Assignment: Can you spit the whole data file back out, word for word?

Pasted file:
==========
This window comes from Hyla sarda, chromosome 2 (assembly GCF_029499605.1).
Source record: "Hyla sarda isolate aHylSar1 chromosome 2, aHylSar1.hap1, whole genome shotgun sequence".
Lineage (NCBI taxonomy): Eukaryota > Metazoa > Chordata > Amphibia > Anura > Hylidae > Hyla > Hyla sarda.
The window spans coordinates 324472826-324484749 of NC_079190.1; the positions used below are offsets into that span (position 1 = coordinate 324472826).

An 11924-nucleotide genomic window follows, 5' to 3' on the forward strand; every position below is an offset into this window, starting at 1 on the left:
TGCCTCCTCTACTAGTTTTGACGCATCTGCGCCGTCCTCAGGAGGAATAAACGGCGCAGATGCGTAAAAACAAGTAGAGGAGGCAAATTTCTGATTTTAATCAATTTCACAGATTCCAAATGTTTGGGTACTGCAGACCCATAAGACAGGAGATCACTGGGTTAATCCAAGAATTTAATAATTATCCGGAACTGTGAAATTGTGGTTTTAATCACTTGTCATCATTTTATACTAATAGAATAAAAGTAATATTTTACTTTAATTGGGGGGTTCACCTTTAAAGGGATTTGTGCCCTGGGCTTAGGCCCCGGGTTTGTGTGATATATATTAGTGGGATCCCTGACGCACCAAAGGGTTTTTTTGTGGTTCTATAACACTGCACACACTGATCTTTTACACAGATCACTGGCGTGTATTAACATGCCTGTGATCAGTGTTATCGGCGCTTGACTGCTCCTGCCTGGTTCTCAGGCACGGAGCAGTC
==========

This window comes from Hyla sarda, chromosome 2 (assembly GCF_029499605.1).
Source record: "Hyla sarda isolate aHylSar1 chromosome 2, aHylSar1.hap1, whole genome shotgun sequence".
Lineage (NCBI taxonomy): Eukaryota > Metazoa > Chordata > Amphibia > Anura > Hylidae > Hyla > Hyla sarda.
The window spans coordinates 324472826-324484749 of NC_079190.1; the positions used below are offsets into that span (position 1 = coordinate 324472826).

An 11924-nucleotide genomic window follows, 5' to 3' on the forward strand; every position below is an offset into this window, starting at 1 on the left:
TGCCTCCTCTACTAGTTTTGACGCATCTGCGCCGTCCTCAGGAGGAATAAACGGCGCAGATGCGTAAAAACAAGTAGAGGAGGCAAATTTCTGATTTTAATCAATTTCACAGATTCCAAATGTTTGGGTACTGCAGACCCATAAGACAGGAGATCACTGGGTTAATCCAAGAATTTAATAATTATCCGGAACTGTGAAATTGTGGTTTTAATCACTTGTCATCATTTTATACTAATAGAATAAAAGTAATATTTTACTTTAATTGGGGGGTTCACCTTTAAAGGGATTTGTGCCCTGGGCTTAGGCCCCGGGTTTGTGTGATATATATTAGTGGGATCCCTGACGCACCAAAGGGTTTTTTTGTGGTTCTATAACACTGCACACACTGATCTTTTACACAGATCACTGGCGTGTATTAACATGCCTGTGATCAGTGTTATCGGCGCTTGACTGCTCCTGCCTGGTTCTCAGGCACGGAGCAGTC